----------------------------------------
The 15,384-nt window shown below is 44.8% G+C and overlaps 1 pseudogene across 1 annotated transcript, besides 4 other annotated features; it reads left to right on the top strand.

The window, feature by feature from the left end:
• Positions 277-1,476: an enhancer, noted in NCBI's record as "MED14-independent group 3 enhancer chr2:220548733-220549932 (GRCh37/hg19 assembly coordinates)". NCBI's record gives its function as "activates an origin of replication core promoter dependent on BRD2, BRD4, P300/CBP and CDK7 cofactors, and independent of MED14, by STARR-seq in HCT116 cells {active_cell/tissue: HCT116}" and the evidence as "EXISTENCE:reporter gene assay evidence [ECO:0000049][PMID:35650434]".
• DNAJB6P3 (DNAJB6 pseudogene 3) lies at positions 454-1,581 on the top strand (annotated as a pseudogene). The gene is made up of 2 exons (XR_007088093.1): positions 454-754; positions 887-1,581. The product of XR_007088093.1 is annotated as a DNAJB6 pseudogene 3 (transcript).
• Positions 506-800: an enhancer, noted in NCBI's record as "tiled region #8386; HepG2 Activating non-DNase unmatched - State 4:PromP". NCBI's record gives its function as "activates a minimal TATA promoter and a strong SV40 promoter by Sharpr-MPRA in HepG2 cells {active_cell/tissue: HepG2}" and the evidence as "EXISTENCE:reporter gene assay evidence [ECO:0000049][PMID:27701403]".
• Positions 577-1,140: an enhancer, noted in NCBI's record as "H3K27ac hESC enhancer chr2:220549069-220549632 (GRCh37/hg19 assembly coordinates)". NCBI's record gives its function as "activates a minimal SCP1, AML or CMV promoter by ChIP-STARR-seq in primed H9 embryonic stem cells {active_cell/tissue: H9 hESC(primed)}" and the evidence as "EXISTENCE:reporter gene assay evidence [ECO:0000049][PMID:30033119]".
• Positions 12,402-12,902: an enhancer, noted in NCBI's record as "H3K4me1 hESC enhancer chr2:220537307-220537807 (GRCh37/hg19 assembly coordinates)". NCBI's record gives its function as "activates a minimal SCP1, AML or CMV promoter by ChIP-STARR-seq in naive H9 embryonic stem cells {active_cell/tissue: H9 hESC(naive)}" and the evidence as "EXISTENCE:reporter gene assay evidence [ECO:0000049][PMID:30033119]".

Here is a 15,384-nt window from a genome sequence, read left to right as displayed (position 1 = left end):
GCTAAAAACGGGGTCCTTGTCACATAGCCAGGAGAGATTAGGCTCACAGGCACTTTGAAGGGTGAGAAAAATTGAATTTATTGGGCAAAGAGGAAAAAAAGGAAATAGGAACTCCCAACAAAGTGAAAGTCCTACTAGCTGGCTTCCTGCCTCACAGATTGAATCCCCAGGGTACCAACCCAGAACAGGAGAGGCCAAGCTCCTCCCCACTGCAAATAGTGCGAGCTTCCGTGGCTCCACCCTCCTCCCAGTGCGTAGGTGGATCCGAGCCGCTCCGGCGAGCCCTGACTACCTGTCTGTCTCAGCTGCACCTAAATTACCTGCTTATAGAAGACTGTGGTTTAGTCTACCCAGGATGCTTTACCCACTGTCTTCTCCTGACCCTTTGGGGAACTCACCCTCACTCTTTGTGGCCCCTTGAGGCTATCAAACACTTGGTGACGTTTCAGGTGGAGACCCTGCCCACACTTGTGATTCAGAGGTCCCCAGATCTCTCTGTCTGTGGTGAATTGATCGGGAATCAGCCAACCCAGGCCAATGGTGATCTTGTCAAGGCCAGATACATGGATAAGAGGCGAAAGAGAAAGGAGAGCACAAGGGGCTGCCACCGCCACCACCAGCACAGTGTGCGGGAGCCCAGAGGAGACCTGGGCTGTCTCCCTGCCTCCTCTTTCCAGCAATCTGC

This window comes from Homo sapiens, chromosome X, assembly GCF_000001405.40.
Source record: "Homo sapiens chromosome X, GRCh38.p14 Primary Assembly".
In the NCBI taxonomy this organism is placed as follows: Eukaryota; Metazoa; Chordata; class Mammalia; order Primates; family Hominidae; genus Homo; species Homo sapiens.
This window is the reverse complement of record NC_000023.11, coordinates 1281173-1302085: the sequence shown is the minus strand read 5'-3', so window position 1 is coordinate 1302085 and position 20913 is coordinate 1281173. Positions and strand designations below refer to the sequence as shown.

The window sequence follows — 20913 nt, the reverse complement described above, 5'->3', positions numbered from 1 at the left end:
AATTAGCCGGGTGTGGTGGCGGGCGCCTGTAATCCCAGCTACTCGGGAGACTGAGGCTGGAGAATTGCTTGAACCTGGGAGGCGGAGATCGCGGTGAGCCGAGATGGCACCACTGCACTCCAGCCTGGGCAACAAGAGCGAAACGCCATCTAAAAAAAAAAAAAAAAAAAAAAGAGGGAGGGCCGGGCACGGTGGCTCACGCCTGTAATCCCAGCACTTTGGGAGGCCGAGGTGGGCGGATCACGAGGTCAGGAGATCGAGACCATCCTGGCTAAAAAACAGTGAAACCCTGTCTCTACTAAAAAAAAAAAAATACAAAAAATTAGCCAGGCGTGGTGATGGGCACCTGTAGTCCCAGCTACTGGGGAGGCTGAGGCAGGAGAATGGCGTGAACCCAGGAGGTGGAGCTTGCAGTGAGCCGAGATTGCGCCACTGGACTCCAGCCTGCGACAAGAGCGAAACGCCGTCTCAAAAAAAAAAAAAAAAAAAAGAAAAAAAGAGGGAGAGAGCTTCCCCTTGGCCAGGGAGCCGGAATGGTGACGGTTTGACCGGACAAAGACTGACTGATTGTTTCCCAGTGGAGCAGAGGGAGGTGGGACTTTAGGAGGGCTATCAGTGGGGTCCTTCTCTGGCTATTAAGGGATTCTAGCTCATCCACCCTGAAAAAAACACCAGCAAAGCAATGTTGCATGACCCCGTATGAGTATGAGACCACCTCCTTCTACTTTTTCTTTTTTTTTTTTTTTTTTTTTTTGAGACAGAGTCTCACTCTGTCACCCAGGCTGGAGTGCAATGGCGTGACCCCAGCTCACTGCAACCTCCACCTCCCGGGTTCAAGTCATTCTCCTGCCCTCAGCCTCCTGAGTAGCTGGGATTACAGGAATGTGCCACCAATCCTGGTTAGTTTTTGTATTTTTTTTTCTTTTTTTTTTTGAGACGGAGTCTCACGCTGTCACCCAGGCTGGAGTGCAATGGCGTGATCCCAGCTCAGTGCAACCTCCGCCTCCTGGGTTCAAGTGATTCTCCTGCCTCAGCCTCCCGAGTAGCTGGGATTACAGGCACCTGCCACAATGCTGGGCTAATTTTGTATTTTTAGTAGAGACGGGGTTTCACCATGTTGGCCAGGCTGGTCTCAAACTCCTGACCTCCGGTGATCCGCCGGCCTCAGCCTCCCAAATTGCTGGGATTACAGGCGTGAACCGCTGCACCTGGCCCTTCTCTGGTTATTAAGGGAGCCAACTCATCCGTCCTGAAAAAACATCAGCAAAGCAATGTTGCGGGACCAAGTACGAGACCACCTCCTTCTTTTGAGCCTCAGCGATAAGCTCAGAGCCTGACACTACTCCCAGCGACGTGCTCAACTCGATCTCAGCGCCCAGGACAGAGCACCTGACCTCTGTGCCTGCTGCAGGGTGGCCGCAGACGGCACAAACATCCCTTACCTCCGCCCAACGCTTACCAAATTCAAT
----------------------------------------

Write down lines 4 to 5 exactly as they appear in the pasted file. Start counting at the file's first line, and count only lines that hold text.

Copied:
• DNAJB6P3 (DNAJB6 pseudogene 3) lies at positions 454-1,581 on the top strand (annotated as a pseudogene). The gene is made up of 2 exons (XR_007088093.1): positions 454-754; positions 887-1,581. The product of XR_007088093.1 is annotated as a DNAJB6 pseudogene 3 (transcript).
• Positions 506-800: an enhancer, noted in NCBI's record as "tiled region #8386; HepG2 Activating non-DNase unmatched - State 4:PromP". NCBI's record gives its function as "activates a minimal TATA promoter and a strong SV40 promoter by Sharpr-MPRA in HepG2 cells {active_cell/tissue: HepG2}" and the evidence as "EXISTENCE:reporter gene assay evidence [ECO:0000049][PMID:27701403]".